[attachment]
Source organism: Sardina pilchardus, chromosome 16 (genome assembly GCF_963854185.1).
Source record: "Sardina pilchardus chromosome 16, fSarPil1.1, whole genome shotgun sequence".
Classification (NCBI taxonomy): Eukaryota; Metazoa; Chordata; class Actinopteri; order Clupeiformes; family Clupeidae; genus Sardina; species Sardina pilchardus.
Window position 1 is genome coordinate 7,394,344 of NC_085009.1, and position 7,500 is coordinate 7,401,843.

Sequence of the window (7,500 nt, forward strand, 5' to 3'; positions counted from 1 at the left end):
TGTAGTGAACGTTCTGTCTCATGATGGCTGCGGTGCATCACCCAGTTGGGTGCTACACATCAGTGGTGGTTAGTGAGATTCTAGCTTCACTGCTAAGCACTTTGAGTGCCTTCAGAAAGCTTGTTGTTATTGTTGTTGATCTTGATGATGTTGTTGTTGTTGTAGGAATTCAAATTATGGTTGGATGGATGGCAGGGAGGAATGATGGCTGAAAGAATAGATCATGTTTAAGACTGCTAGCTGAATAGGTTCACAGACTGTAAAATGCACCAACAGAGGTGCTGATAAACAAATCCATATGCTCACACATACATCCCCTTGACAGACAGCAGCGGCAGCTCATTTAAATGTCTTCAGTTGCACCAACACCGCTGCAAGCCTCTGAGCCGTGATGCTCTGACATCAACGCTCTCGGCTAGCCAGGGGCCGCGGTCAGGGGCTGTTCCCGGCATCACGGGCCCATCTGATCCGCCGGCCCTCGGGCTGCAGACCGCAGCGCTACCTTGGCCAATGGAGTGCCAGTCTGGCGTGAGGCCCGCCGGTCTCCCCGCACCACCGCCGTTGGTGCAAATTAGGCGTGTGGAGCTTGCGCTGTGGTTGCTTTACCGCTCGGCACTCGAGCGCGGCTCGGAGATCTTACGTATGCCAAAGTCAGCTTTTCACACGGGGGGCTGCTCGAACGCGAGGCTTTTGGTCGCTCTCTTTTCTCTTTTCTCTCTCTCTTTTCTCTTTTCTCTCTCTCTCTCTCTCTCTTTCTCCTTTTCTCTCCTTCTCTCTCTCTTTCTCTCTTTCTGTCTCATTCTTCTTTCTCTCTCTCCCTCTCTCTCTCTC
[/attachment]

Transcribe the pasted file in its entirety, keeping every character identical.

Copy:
Source organism: Sardina pilchardus, chromosome 16 (genome assembly GCF_963854185.1).
Source record: "Sardina pilchardus chromosome 16, fSarPil1.1, whole genome shotgun sequence".
Classification (NCBI taxonomy): Eukaryota; Metazoa; Chordata; class Actinopteri; order Clupeiformes; family Clupeidae; genus Sardina; species Sardina pilchardus.
Window position 1 is genome coordinate 7,394,344 of NC_085009.1, and position 7,500 is coordinate 7,401,843.

Sequence of the window (7,500 nt, forward strand, 5' to 3'; positions counted from 1 at the left end):
TGTAGTGAACGTTCTGTCTCATGATGGCTGCGGTGCATCACCCAGTTGGGTGCTACACATCAGTGGTGGTTAGTGAGATTCTAGCTTCACTGCTAAGCACTTTGAGTGCCTTCAGAAAGCTTGTTGTTATTGTTGTTGATCTTGATGATGTTGTTGTTGTTGTAGGAATTCAAATTATGGTTGGATGGATGGCAGGGAGGAATGATGGCTGAAAGAATAGATCATGTTTAAGACTGCTAGCTGAATAGGTTCACAGACTGTAAAATGCACCAACAGAGGTGCTGATAAACAAATCCATATGCTCACACATACATCCCCTTGACAGACAGCAGCGGCAGCTCATTTAAATGTCTTCAGTTGCACCAACACCGCTGCAAGCCTCTGAGCCGTGATGCTCTGACATCAACGCTCTCGGCTAGCCAGGGGCCGCGGTCAGGGGCTGTTCCCGGCATCACGGGCCCATCTGATCCGCCGGCCCTCGGGCTGCAGACCGCAGCGCTACCTTGGCCAATGGAGTGCCAGTCTGGCGTGAGGCCCGCCGGTCTCCCCGCACCACCGCCGTTGGTGCAAATTAGGCGTGTGGAGCTTGCGCTGTGGTTGCTTTACCGCTCGGCACTCGAGCGCGGCTCGGAGATCTTACGTATGCCAAAGTCAGCTTTTCACACGGGGGGCTGCTCGAACGCGAGGCTTTTGGTCGCTCTCTTTTCTCTTTTCTCTCTCTCTTTTCTCTTTTCTCTCTCTCTCTCTCTCTCTTTCTCCTTTTCTCTCCTTCTCTCTCTCTTTCTCTCTTTCTGTCTCATTCTTCTTTCTCTCTCTCCCTCTCTCTCTCTC